Seastar, our new C++ framework for high-throughput server applications, is designed to make it possible to write code that is both scalable to large numbers of CPU cores and also straightforward to work with. The latest advance in the “straightforward to work with” department is a new tutorial.
Ready to see how Seastar’s futures, promises, and continuations model really works? Great—grab and build a copy of Seastar, and you’re ready to start the tutorial.
You probably aren’t used to doing a “sleep” like this…
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…but that’s a simple example of futures-based programming. Make the basics work, and just a few examples later you’ll be ready to do real parallel programming. It’s parallel sleep to keep the example simple, but the same concepts apply even to complex applications.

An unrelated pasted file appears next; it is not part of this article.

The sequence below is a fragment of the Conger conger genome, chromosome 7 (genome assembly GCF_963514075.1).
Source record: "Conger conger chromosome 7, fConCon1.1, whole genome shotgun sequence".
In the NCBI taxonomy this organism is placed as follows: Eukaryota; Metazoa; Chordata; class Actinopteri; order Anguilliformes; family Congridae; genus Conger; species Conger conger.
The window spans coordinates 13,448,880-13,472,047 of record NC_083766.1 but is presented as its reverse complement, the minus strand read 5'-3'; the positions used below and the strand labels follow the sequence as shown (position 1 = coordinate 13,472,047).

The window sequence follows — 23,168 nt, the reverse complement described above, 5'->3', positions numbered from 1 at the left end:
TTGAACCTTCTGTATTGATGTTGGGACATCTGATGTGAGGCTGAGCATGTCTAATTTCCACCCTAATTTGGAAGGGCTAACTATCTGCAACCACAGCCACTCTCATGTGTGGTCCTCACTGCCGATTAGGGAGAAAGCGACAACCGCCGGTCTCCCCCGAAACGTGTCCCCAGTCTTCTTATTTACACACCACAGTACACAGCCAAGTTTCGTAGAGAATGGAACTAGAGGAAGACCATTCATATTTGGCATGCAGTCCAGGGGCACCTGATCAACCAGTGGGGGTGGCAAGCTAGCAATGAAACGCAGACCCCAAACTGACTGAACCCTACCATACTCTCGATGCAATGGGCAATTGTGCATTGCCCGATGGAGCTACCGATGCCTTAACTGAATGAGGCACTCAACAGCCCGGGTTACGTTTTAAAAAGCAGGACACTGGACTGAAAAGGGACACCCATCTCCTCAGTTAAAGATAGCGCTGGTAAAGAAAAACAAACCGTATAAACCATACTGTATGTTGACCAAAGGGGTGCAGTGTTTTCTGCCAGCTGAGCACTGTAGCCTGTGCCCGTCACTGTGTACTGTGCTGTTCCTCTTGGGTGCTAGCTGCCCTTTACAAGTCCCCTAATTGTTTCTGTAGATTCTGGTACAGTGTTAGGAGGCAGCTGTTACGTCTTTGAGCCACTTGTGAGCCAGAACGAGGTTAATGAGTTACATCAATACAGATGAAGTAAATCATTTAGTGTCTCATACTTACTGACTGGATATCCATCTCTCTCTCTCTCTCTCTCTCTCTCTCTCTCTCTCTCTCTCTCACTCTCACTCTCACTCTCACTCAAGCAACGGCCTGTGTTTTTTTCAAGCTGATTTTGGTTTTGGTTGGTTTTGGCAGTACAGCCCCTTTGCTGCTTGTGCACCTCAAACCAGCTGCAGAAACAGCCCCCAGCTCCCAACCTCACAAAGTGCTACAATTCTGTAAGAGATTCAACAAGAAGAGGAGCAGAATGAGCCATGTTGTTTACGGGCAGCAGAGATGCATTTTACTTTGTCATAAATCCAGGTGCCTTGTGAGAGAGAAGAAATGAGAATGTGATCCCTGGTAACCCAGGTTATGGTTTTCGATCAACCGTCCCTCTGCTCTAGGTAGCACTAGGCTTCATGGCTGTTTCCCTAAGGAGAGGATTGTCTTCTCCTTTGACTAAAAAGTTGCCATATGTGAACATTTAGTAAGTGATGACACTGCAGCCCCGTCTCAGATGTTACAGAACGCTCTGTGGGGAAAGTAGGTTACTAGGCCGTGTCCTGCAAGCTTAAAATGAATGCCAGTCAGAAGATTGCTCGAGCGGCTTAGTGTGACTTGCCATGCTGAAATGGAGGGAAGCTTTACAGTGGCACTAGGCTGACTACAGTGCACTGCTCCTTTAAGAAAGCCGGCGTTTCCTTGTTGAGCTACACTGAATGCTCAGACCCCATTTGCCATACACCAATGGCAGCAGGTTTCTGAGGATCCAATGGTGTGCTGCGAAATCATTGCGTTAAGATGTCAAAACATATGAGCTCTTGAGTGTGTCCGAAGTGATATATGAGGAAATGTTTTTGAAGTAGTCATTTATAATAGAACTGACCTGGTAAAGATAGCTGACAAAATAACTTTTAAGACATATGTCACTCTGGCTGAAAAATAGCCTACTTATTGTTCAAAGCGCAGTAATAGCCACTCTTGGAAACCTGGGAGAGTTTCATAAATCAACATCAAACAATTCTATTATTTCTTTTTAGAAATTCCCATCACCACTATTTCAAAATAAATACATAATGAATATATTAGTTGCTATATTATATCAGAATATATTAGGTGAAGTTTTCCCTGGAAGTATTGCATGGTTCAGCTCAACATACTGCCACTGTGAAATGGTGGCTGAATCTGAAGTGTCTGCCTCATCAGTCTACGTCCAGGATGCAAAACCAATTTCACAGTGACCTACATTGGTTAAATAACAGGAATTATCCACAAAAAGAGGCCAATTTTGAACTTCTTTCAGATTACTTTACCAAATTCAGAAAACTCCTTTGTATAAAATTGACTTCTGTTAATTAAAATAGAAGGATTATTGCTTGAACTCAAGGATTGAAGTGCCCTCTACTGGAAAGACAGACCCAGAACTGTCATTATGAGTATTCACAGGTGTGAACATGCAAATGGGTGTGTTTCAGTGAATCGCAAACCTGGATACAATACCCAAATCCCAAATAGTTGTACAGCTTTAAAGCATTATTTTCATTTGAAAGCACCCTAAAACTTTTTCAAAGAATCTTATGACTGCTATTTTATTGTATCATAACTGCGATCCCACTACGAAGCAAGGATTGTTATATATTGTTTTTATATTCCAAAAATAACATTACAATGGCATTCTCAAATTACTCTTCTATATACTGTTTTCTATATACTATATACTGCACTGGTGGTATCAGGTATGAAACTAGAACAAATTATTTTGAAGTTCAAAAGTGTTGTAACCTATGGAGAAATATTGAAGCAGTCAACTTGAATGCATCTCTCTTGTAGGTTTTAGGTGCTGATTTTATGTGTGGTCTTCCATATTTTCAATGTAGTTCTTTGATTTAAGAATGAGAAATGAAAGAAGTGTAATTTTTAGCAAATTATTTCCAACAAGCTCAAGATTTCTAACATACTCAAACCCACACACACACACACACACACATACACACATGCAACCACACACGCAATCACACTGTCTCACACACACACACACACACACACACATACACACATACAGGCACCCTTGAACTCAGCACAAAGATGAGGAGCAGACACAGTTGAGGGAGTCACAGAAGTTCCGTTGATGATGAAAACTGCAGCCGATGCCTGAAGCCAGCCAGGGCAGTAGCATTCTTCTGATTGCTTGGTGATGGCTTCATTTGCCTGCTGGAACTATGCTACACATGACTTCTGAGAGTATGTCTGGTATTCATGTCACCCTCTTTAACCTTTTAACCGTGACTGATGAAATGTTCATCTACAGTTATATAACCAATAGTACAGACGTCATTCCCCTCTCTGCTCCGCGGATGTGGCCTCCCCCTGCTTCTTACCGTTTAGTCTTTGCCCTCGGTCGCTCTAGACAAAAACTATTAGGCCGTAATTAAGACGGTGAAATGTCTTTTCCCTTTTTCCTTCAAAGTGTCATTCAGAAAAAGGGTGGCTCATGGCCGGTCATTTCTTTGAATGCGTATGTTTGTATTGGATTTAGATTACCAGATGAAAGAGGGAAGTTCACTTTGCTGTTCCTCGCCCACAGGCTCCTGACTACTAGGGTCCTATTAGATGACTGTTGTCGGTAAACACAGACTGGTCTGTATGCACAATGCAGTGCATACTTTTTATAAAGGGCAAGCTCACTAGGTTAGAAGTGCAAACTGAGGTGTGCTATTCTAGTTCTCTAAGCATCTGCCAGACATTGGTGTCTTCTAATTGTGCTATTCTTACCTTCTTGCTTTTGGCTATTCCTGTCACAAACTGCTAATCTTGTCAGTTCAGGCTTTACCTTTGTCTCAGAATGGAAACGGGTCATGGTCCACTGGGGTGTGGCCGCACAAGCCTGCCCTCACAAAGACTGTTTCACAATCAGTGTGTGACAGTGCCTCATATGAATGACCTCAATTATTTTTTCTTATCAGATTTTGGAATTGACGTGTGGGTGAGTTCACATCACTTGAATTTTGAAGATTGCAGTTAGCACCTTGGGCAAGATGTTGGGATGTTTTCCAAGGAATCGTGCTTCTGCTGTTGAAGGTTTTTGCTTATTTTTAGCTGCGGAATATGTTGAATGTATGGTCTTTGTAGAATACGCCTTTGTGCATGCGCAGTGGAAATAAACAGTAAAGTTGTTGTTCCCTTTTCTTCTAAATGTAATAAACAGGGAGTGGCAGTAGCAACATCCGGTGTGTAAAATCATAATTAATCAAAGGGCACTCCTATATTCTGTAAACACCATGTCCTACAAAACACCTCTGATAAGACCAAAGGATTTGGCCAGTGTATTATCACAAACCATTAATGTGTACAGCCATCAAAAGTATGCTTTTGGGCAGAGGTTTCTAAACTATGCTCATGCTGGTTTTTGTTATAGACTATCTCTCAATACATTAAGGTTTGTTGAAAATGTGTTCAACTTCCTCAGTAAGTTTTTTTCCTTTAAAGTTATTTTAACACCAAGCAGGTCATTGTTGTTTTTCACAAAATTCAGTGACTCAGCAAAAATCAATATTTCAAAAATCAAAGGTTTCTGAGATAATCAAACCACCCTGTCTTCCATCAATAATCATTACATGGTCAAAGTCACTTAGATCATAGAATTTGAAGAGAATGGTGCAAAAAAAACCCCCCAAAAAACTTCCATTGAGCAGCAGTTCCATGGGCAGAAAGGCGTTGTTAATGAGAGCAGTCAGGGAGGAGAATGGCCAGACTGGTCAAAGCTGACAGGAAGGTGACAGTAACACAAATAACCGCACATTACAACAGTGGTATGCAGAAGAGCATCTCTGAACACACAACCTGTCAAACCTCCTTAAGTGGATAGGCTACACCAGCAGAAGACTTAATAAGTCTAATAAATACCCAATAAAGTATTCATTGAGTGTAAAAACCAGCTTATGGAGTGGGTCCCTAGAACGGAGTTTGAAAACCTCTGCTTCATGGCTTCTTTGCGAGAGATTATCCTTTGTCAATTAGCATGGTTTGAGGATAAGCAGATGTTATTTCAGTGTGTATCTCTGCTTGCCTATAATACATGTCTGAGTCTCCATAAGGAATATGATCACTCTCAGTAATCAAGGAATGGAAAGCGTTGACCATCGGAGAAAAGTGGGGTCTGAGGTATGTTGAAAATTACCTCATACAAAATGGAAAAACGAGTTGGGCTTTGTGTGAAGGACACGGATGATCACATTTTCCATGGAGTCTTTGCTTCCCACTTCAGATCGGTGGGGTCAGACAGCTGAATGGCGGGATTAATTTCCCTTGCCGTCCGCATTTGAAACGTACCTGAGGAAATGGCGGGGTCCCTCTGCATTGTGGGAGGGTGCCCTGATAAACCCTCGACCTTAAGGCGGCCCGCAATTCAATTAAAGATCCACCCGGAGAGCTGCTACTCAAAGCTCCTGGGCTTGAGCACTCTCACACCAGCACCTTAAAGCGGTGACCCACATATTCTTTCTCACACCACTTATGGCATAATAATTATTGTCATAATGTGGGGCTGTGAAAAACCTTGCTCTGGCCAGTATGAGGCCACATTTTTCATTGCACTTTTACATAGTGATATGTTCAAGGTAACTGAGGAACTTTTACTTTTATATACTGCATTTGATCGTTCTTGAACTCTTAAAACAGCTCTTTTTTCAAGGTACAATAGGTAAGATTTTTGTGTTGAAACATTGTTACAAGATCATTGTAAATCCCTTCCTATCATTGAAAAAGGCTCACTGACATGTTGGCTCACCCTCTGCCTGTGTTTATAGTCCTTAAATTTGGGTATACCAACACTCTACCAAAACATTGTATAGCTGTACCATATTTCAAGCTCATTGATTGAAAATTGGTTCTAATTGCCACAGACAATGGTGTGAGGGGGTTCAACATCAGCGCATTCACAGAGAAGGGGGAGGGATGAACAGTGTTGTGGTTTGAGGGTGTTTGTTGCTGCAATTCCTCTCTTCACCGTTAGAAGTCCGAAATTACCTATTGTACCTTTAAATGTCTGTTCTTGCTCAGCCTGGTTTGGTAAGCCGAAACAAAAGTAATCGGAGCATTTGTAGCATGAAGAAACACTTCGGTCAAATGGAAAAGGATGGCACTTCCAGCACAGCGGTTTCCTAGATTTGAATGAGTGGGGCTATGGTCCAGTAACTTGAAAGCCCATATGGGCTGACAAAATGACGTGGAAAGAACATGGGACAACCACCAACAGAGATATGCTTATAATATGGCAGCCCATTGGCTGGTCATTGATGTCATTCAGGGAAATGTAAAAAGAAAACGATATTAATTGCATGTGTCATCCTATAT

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Try that with your grandpa’s POSIX system calls! In one short tutorial, you’ll soon be creating parallel programs that don’t just run fast, they run right.
The tutorial features several short, ready-to-run programs that will build from a basic
hello world up to all the essentials of the futures/promises/continuations model. Topics covered in sample code include:
Threads in Seastar
Futures and continuations basics
Capturing state in continuations
You’ll also learn how to use
pkg-config with Seastar, and runtime options for memory management. The tutorial is a work in progress, so watch for more advanced info on Seastar networking, exception handling, and more.